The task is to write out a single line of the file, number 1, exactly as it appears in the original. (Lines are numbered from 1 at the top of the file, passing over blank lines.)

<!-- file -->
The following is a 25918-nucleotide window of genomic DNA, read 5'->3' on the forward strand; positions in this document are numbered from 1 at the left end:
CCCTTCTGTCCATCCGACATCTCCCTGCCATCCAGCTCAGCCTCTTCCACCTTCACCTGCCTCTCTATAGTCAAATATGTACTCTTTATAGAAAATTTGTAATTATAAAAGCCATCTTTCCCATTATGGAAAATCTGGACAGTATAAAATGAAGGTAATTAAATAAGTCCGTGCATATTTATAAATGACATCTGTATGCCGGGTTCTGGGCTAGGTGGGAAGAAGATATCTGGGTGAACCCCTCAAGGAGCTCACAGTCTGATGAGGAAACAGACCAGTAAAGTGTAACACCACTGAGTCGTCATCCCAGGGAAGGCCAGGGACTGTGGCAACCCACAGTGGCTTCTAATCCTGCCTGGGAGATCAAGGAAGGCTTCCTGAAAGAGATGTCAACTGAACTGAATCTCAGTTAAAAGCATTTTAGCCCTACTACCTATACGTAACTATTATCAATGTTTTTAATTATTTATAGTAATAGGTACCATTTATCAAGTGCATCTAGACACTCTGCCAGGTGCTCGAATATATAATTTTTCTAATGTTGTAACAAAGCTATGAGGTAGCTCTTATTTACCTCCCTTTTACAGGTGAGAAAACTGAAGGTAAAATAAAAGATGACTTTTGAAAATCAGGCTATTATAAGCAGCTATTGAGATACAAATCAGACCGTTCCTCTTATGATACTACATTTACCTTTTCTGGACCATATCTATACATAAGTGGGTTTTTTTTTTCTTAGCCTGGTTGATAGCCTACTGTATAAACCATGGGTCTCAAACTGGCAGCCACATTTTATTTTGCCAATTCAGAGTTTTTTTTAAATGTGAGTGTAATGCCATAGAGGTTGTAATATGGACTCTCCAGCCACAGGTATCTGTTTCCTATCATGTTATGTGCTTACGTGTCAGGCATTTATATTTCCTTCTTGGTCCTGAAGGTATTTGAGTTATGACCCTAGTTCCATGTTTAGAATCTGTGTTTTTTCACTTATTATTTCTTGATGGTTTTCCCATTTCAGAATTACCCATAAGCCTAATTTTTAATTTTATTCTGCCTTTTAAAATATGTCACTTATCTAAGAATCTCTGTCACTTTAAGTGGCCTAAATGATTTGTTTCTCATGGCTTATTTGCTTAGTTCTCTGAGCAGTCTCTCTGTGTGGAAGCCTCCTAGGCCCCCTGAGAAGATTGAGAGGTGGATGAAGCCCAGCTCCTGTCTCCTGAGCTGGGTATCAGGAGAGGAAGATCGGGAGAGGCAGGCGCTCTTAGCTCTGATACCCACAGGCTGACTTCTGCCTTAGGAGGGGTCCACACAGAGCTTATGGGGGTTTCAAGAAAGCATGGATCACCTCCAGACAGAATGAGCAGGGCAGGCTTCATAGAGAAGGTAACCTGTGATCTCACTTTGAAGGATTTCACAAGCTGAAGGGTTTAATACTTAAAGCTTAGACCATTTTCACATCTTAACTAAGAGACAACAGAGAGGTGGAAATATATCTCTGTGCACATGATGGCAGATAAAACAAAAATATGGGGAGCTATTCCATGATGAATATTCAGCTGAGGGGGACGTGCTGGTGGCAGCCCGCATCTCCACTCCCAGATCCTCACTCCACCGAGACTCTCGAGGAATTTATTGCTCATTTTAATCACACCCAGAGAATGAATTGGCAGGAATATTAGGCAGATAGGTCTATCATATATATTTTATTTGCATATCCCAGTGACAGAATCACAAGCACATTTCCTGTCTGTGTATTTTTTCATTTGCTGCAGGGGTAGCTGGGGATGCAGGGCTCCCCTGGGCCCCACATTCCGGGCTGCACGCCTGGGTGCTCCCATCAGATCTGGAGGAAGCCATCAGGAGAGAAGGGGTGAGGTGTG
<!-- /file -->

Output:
The following is a 25918-nucleotide window of genomic DNA, read 5'->3' on the forward strand; positions in this document are numbered from 1 at the left end: